Granted, WhatsApp still lags far behind the others over in the US, but it has collected its fair share of users across the globe, where Brazil, India and Africa happen to have huge swathes of users, and we know just how populous those regions are.
In the US, WhatsApp, being bought over by social networking giant Facebook a couple of years ago for a whopping $22 billion, has more or less been given a free rein when it comes to day-to-day administration as well as management. This is an interesting concept, since WhatsApp now boasts a whopping one billion users worldwide, and out of that lot, a 100 million calls are made each day. If one were to whip out their respective calculators, then the number of voice calls made in a single second would amount to 1,100 calls. Now that is certainly something to think about, don’t you think so?
WhatsApp intends to stand out from the rest of its instant messaging rivals (and believe me, there are many – over in the US, Facebook Messenger does play a very central role in the lives of many, while the others such as Kakao over in South Korea and Asia, WeChat in China, Viber, and even Skype do see action on numerous smartphones and tablets), and part of that would be to support voice calls. So far, voice calls on WhatsApp are pretty decent if both parties have a good connection, although if you were to rely on 3G connectivity, chances are you will experience echoes or an amount of lag from time to time, so it would be best to fall back on a stable broadband connection or speedy Wi-Fi.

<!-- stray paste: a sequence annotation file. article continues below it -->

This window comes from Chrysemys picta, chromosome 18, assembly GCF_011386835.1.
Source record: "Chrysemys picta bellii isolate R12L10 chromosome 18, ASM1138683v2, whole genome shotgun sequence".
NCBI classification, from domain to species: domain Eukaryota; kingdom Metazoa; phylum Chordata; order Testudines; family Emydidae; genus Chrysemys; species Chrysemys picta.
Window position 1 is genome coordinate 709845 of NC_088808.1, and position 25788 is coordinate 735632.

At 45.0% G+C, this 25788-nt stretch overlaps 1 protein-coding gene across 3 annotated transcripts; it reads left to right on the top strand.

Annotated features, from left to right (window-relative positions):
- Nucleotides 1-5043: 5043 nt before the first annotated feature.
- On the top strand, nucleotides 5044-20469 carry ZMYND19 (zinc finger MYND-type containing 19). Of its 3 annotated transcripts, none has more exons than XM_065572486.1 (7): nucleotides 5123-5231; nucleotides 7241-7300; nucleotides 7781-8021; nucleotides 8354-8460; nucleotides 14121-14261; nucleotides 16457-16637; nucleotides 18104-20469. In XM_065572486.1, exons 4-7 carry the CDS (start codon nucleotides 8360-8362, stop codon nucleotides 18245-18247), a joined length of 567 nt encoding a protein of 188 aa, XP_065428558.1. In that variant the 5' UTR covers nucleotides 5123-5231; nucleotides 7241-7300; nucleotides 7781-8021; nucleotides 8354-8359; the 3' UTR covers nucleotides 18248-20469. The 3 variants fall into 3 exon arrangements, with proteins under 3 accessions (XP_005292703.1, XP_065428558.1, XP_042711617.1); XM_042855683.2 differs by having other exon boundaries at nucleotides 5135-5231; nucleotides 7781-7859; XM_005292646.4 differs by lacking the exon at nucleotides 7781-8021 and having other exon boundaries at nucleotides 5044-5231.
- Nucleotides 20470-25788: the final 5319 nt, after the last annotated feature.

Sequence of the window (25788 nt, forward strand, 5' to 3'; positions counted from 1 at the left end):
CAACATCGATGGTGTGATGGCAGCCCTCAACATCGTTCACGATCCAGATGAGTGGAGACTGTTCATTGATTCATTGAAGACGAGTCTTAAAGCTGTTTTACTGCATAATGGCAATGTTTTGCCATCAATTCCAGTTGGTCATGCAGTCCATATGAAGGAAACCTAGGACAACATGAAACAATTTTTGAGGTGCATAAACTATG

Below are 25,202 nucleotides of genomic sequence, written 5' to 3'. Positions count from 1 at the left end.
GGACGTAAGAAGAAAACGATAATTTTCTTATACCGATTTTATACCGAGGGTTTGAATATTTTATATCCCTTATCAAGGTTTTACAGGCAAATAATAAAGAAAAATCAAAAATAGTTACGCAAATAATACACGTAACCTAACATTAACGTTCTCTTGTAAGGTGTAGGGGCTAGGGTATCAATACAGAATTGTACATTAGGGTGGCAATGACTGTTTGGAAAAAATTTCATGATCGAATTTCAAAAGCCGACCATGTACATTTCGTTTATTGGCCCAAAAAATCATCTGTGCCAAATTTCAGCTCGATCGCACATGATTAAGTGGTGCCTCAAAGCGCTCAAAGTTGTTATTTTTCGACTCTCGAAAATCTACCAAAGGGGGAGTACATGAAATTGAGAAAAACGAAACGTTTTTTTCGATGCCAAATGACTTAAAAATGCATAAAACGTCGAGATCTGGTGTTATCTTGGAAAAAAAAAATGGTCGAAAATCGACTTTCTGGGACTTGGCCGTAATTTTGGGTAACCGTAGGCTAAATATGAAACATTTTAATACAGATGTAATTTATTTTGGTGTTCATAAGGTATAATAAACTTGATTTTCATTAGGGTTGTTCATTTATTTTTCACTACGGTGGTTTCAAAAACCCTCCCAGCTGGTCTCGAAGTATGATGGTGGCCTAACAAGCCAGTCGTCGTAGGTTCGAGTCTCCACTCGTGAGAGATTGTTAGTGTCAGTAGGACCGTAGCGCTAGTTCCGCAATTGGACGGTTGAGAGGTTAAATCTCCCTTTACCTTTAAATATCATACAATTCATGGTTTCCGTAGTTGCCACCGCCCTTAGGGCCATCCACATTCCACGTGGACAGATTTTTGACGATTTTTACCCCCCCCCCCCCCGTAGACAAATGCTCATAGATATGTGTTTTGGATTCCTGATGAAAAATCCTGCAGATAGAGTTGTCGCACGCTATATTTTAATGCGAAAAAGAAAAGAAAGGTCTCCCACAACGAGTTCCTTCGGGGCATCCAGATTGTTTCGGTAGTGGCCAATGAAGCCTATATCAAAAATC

Right now, WhatsApp can be installed on iOS and Android platforms, where you will be able to download them from here and here, respectively. WhatsApp co-founder Jan Koum has this to say about this unique app, “We’re nowhere near that. But we hope that over a certain period of time we will get that critical mass.” With its slew of users sending a massive 42 billion messages, 1.6 billion photos, and 250 million videos every single day, it can only continue to grow from here, and in order to break into the US market, organic growth is required. Koum continued, “As long as our user base continues to grow, at some point it will have critical mass, and at some point it will tip and at some point people will just have to use WhatsApp because their friends are using WhatsApp.”